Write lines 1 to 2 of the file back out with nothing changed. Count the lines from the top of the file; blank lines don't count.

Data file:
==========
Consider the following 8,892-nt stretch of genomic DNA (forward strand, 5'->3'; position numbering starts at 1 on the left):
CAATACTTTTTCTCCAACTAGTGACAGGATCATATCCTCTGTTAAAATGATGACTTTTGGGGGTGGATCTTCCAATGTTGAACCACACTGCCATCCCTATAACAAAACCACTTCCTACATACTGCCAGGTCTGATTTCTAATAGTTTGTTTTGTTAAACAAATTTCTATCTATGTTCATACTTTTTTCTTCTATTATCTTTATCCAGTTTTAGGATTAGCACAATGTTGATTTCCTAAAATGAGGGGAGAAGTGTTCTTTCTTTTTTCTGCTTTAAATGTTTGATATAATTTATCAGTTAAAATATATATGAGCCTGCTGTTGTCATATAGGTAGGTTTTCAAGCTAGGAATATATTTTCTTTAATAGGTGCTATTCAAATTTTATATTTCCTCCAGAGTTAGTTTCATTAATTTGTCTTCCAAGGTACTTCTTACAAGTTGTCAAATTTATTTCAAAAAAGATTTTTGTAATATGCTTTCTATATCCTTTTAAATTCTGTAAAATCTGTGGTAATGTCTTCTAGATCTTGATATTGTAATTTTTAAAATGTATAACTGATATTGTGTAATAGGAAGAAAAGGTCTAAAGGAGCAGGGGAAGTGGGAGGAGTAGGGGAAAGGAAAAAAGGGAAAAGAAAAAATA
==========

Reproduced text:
Consider the following 8,892-nt stretch of genomic DNA (forward strand, 5'->3'; position numbering starts at 1 on the left):
CAATACTTTTTCTCCAACTAGTGACAGGATCATATCCTCTGTTAAAATGATGACTTTTGGGGGTGGATCTTCCAATGTTGAACCACACTGCCATCCCTATAACAAAACCACTTCCTACATACTGCCAGGTCTGATTTCTAATAGTTTGTTTTGTTAAACAAATTTCTATCTATGTTCATACTTTTTTCTTCTATTATCTTTATCCAGTTTTAGGATTAGCACAATGTTGATTTCCTAAAATGAGGGGAGAAGTGTTCTTTCTTTTTTCTGCTTTAAATGTTTGATATAATTTATCAGTTAAAATATATATGAGCCTGCTGTTGTCATATAGGTAGGTTTTCAAGCTAGGAATATATTTTCTTTAATAGGTGCTATTCAAATTTTATATTTCCTCCAGAGTTAGTTTCATTAATTTGTCTTCCAAGGTACTTCTTACAAGTTGTCAAATTTATTTCAAAAAAGATTTTTGTAATATGCTTTCTATATCCTTTTAAATTCTGTAAAATCTGTGGTAATGTCTTCTAGATCTTGATATTGTAATTTTTAAAATGTATAACTGATATTGTGTAATAGGAAGAAAAGGTCTAAAGGAGCAGGGGAAGTGGGAGGAGTAGGGGAAAGGAAAAAAGGGAAAAGAAAAAATA